[Crossref]

A. Perez-Leija, R. Keil, H. Moya-Cessa, A. Szameit, and D. N. Christodoulides, “Perfect transfer of path-entangled photons in Jx photonic lattices,” Phys. Rev. A 87, 022303 (2013).
[Crossref]

R. Keil, A. Perez-Leija, P. Aleahmad, H. Moya-Cessa, S. Nolte, D. N. Christodoulides, and A. Szameit, “Observation of Bloch-like revivals in semi-infinite Glauber-Fock photonic lattices,” Opt. Lett. 37, 3801– 3803 (2012).
[Crossref] [PubMed]

A. Perez-Leija, R. Keil, A. Szameit, A. F. Abouraddy, H. Moya-Cessa, and D. N. Christodoulides, “Tailoring the correlation and anticorrelation behavior of path-entangled photons in Glauber-Fock lattices,” Phys. Rev. A 85, 013848 (2012).
[Crossref]

R. Keil, A. Perez-Leija, F. Dreisow, M. Heinrich, H. Moya-Cessa, S. Nolte, D. N. Christodoulides, and A. Szameit, “Classical analogue of displaced Fock states and quantum correlations in Glauber-Fock photonic lattices,” Phys. Rev. Lett. 107, 103601 (2011).
[Crossref] [PubMed]

Klauder, J. R.

J. R. Klauder and B.-S. Skagerstam, Coherent States. Applications in Physics and Mathematical Physics (World Scientific, 1985).
[Crossref]

Kogelnik, H.

H. Kogelnik and C. V. Shank, “Coupled-wave theory of distributed feedback lasers,” J. Appl. Phys. 43, 2327–2335 (1972).
[Crossref]

Krötzsch, G.

Kwek, L.-C.

A. Perez-Leija, R. Keil, A. Kay, H. Moya-Cessa, S. Nolte, L.-C. Kwek, B. Rodríguez-Lara, A. Szameit, and D. Christodoulides, “Coherent quantum transport in photonic lattices,” Phys. Rev. A 87, 012309 (2013).
[Crossref]

Lebedev, N. N.

N. N. Lebedev, Special Functions and their Applications (Prentice-Hall, 1965).

Longhi, S.

S. Longhi, “Classical simulation of relativistic quantum mechanics in periodic optical structures,” Appl. Phys. B 104, 453–468 (2011).
[Crossref]

S. Longhi, “Quantum-optical analogies using photonic structures,” Laser Photon. Rev. 3, 243–261 (2009).
[Crossref]

Moya-Cessa, H.

A. Perez-Leija, R. Keil, A. Kay, H. Moya-Cessa, S. Nolte, L.-C. Kwek, B. Rodríguez-Lara, A. Szameit, and D. Christodoulides, “Coherent quantum transport in photonic lattices,” Phys. Rev. A 87, 012309 (2013).
[Crossref]

A. Perez-Leija, R. Keil, H. Moya-Cessa, A. Szameit, and D. N. Christodoulides, “Perfect transfer of path-entangled photons in Jx photonic lattices,” Phys. Rev. A 87, 022303 (2013).
[Crossref]

A. Perez-Leija, R. Keil, A. Szameit, A. F. Abouraddy, H. Moya-Cessa, and D. N. Christodoulides, “Tailoring the correlation and anticorrelation behavior of path-entangled photons in Glauber-Fock lattices,” Phys. Rev. A 85, 013848 (2012).
[Crossref]

R. Keil, A. Perez-Leija, P. Aleahmad, H. Moya-Cessa, S. Nolte, D. N. Christodoulides, and A. Szameit, “Observation of Bloch-like revivals in semi-infinite Glauber-Fock photonic lattices,” Opt. Lett. 37, 3801– 3803 (2012).
[Crossref] [PubMed]

R. Keil, A. Perez-Leija, F. Dreisow, M. Heinrich, H. Moya-Cessa, S. Nolte, D. N. Christodoulides, and A. Szameit, “Classical analogue of displaced Fock states and quantum correlations in Glauber-Fock photonic lattices,” Phys. Rev. Lett. 107, 103601 (2011).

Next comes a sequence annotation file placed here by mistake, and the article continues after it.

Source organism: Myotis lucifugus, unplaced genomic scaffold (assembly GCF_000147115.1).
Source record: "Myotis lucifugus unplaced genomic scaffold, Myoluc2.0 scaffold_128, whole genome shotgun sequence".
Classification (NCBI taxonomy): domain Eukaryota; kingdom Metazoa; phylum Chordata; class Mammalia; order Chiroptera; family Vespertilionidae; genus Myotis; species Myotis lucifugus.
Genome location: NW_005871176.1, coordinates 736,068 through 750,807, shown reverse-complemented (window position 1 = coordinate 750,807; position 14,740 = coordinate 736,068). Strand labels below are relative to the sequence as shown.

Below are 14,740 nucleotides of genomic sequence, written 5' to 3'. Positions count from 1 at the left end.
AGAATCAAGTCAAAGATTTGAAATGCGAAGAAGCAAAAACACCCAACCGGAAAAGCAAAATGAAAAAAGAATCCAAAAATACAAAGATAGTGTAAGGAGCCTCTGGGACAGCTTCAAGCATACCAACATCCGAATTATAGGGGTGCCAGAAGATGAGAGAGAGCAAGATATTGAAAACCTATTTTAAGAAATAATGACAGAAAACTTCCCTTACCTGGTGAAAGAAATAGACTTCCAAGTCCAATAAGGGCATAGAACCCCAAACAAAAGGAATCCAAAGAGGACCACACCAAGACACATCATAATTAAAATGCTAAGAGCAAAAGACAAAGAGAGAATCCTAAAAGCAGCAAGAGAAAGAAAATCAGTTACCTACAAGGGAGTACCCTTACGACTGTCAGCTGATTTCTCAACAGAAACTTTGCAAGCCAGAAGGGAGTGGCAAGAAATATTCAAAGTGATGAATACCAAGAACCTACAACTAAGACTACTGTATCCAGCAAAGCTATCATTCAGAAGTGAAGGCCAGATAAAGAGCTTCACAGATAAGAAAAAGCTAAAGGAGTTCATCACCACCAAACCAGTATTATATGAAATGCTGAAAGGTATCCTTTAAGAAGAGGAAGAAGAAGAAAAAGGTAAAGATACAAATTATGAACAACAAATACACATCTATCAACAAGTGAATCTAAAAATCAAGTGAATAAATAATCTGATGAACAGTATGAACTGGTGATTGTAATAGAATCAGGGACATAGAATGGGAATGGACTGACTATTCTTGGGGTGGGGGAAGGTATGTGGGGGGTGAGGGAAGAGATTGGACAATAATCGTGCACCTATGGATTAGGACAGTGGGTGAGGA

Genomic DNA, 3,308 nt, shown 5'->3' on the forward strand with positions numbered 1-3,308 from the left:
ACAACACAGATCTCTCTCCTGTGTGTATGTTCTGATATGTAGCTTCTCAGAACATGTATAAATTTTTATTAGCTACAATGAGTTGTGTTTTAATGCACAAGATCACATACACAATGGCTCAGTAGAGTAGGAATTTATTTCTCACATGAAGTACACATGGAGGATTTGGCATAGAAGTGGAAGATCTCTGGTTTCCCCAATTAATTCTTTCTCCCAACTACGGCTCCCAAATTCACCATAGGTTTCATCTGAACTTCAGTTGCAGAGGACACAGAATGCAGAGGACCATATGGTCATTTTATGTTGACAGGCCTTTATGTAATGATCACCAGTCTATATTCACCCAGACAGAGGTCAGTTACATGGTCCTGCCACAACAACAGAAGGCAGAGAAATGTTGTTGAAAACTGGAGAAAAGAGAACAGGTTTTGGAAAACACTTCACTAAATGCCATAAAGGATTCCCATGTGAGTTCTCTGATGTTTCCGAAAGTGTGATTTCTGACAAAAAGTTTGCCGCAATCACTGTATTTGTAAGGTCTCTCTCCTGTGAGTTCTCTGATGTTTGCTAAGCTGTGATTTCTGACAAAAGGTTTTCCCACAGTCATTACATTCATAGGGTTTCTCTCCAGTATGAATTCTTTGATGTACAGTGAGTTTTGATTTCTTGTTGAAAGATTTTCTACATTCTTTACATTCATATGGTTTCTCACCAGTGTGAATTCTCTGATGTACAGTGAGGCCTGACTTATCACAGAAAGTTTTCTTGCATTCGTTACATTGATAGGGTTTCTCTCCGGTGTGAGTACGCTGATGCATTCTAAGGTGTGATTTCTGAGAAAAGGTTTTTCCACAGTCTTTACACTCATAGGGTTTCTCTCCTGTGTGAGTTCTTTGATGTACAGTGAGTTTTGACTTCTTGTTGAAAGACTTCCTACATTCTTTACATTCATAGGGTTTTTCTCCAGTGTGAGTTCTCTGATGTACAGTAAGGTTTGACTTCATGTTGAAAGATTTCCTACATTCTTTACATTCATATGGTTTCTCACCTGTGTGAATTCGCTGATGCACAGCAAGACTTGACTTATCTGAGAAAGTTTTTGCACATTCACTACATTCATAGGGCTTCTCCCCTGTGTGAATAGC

[Crossref] [PubMed]

A. Perez-Leija, H. Moya-Cessa, A. Szameit, and D. N. Christodoulides, “Glauber-Fock photonic lattices,” Opt. Lett. 35, 2409–2411 (2010).
[Crossref] [PubMed]

Moya-Cessa, H. M.

Nolte, S.

A. Perez-Leija, R. Keil, A. Kay, H. Moya-Cessa, S. Nolte, L.-C. Kwek, B. Rodríguez-Lara, A. Szameit, and D. Christodoulides, “Coherent quantum transport in photonic lattices,” Phys. Rev. A 87, 012309 (2013).
[Crossref]

R. Keil, A. Perez-Leija, P. Aleahmad, H. Moya-Cessa, S. Nolte, D. N. Christodoulides, and A. Szameit, “Observation of Bloch-like revivals in semi-infinite Glauber-Fock photonic lattices,” Opt. Lett. 37, 3801– 3803 (2012).
[Crossref] [PubMed]

R. Keil, A. Perez-Leija, F. Dreisow, M. Heinrich, H. Moya-Cessa, S. Nolte, D. N. Christodoulides, and A. Szameit, “Classical analogue of displaced Fock states and quantum correlations in Glauber-Fock photonic lattices,” Phys. Rev. Lett. 107, 103601 (2011).
[Crossref] [PubMed]

Osinski, M.

W. Streifer, M. Osiński, and A. Hardy, “Reformulation of the coupled-mode theory of mutiwaveguide systems,” J. Lightwave Technol. 5, 1–4 (1987).
[Crossref]

Perelomov, A. M.

A. M. Perelomov, “Coherent states for arbitrary Lie group,” Comm. Math. Phys. 26, 222–236 (1972).
[Crossref]

Perez-Leija, A.

A. Perez-Leija, R. Keil, A. Kay, H. Moya-Cessa, S. Nolte, L.-C. Kwek, B. Rodríguez-Lara, A. Szameit, and D. Christodoulides, “Coherent quantum transport in photonic lattices,” Phys. Rev. A 87, 012309 (2013).
[Crossref]

A. Perez-Leija, R. Keil, H. Moya-Cessa, A. Szameit, and D. N. Christodoulides, “Perfect transfer of path-entangled photons in Jx photonic lattices,” Phys. Rev. A 87, 022303 (2013).
[Crossref]

R. Keil, A. Perez-Leija, P. Aleahmad, H. Moya-Cessa, S. Nolte, D. N. Christodoulides, and A. Szameit, “Observation of Bloch-like revivals in semi-infinite Glauber-Fock photonic lattices,” Opt. Lett. 37, 3801– 3803 (2012).
[Crossref] [PubMed]

A. Perez-Leija, R. Keil, A. Szameit, A. F. Abouraddy, H. Moya-Cessa, and D. N. Christodoulides, “Tailoring the correlation and anticorrelation behavior of path-entangled photons in Glauber-Fock lattices,” Phys. Rev. A 85, 013848 (2012).